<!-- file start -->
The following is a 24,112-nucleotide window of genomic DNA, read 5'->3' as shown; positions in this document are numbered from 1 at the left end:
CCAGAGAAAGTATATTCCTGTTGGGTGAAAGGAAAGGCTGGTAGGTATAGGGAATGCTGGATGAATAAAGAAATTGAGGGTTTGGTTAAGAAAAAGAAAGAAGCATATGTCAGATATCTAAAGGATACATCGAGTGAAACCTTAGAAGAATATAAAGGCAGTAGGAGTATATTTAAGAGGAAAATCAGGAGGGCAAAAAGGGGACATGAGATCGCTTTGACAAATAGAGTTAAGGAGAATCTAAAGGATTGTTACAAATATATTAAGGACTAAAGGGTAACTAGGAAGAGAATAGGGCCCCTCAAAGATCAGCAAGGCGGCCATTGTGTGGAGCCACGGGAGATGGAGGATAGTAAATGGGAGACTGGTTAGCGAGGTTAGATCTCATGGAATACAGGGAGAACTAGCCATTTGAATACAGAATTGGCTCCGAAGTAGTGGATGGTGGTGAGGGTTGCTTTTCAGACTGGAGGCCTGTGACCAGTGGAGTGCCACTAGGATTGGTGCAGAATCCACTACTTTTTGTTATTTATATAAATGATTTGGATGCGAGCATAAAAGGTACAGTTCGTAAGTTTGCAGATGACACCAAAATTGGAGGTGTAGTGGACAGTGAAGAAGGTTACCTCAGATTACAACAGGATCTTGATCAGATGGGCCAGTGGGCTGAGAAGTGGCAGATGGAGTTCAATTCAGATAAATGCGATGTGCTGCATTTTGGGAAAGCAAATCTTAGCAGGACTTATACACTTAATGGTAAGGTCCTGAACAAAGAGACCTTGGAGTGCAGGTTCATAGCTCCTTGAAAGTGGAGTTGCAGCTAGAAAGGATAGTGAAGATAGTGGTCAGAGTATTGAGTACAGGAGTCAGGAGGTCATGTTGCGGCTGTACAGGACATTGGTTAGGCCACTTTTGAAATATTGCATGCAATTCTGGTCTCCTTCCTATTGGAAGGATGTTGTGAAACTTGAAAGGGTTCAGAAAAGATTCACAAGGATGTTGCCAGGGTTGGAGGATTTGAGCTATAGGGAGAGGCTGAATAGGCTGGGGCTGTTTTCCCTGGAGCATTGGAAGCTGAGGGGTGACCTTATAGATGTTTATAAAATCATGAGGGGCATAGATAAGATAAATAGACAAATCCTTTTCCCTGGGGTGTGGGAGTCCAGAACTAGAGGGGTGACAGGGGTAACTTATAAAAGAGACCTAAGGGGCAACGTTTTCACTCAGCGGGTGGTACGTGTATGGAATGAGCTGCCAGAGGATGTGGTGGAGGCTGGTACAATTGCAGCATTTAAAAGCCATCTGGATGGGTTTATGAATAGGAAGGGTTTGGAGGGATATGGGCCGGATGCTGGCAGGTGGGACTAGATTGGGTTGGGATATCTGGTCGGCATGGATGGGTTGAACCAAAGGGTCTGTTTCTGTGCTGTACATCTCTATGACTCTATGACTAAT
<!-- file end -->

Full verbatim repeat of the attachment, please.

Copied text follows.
The following is a 24,112-nucleotide window of genomic DNA, read 5'->3' as shown; positions in this document are numbered from 1 at the left end:
CCAGAGAAAGTATATTCCTGTTGGGTGAAAGGAAAGGCTGGTAGGTATAGGGAATGCTGGATGAATAAAGAAATTGAGGGTTTGGTTAAGAAAAAGAAAGAAGCATATGTCAGATATCTAAAGGATACATCGAGTGAAACCTTAGAAGAATATAAAGGCAGTAGGAGTATATTTAAGAGGAAAATCAGGAGGGCAAAAAGGGGACATGAGATCGCTTTGACAAATAGAGTTAAGGAGAATCTAAAGGATTGTTACAAATATATTAAGGACTAAAGGGTAACTAGGAAGAGAATAGGGCCCCTCAAAGATCAGCAAGGCGGCCATTGTGTGGAGCCACGGGAGATGGAGGATAGTAAATGGGAGACTGGTTAGCGAGGTTAGATCTCATGGAATACAGGGAGAACTAGCCATTTGAATACAGAATTGGCTCCGAAGTAGTGGATGGTGGTGAGGGTTGCTTTTCAGACTGGAGGCCTGTGACCAGTGGAGTGCCACTAGGATTGGTGCAGAATCCACTACTTTTTGTTATTTATATAAATGATTTGGATGCGAGCATAAAAGGTACAGTTCGTAAGTTTGCAGATGACACCAAAATTGGAGGTGTAGTGGACAGTGAAGAAGGTTACCTCAGATTACAACAGGATCTTGATCAGATGGGCCAGTGGGCTGAGAAGTGGCAGATGGAGTTCAATTCAGATAAATGCGATGTGCTGCATTTTGGGAAAGCAAATCTTAGCAGGACTTATACACTTAATGGTAAGGTCCTGAACAAAGAGACCTTGGAGTGCAGGTTCATAGCTCCTTGAAAGTGGAGTTGCAGCTAGAAAGGATAGTGAAGATAGTGGTCAGAGTATTGAGTACAGGAGTCAGGAGGTCATGTTGCGGCTGTACAGGACATTGGTTAGGCCACTTTTGAAATATTGCATGCAATTCTGGTCTCCTTCCTATTGGAAGGATGTTGTGAAACTTGAAAGGGTTCAGAAAAGATTCACAAGGATGTTGCCAGGGTTGGAGGATTTGAGCTATAGGGAGAGGCTGAATAGGCTGGGGCTGTTTTCCCTGGAGCATTGGAAGCTGAGGGGTGACCTTATAGATGTTTATAAAATCATGAGGGGCATAGATAAGATAAATAGACAAATCCTTTTCCCTGGGGTGTGGGAGTCCAGAACTAGAGGGGTGACAGGGGTAACTTATAAAAGAGACCTAAGGGGCAACGTTTTCACTCAGCGGGTGGTACGTGTATGGAATGAGCTGCCAGAGGATGTGGTGGAGGCTGGTACAATTGCAGCATTTAAAAGCCATCTGGATGGGTTTATGAATAGGAAGGGTTTGGAGGGATATGGGCCGGATGCTGGCAGGTGGGACTAGATTGGGTTGGGATATCTGGTCGGCATGGATGGGTTGAACCAAAGGGTCTGTTTCTGTGCTGTACATCTCTATGACTCTATGACTAAT